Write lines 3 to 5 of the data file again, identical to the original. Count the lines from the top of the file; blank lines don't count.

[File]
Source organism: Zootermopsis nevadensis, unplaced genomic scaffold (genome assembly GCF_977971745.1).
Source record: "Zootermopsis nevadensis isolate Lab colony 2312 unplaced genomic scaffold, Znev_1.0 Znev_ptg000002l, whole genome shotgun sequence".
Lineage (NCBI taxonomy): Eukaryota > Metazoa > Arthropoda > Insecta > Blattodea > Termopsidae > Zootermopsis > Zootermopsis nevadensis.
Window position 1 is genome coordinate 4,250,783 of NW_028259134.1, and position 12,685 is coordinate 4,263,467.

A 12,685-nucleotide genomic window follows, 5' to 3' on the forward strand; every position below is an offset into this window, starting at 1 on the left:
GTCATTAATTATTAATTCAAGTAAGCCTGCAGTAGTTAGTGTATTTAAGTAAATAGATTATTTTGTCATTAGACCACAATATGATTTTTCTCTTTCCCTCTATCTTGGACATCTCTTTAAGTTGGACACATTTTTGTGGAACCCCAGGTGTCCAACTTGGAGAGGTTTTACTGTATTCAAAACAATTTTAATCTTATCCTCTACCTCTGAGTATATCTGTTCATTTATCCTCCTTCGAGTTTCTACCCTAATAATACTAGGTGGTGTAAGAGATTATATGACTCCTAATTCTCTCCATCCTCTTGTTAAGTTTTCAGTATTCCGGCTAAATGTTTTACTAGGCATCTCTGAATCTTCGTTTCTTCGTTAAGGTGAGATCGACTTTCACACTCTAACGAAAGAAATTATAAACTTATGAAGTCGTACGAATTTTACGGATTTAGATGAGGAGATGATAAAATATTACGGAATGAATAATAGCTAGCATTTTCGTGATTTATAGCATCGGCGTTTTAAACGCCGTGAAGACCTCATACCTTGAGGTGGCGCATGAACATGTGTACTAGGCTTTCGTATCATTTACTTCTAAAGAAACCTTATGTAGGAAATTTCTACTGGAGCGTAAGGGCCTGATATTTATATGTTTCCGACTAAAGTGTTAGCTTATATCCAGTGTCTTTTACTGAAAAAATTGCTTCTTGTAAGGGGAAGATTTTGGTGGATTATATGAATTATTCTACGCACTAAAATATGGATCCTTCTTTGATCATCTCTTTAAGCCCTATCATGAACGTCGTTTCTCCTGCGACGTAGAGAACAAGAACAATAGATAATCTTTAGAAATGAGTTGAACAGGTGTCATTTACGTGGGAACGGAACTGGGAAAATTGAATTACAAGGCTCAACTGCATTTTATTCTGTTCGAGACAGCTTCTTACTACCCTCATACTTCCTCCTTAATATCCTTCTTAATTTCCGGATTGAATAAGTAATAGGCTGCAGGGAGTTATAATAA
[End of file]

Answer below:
Lineage (NCBI taxonomy): Eukaryota > Metazoa > Arthropoda > Insecta > Blattodea > Termopsidae > Zootermopsis > Zootermopsis nevadensis.
Window position 1 is genome coordinate 4,250,783 of NW_028259134.1, and position 12,685 is coordinate 4,263,467.

A 12,685-nucleotide genomic window follows, 5' to 3' on the forward strand; every position below is an offset into this window, starting at 1 on the left: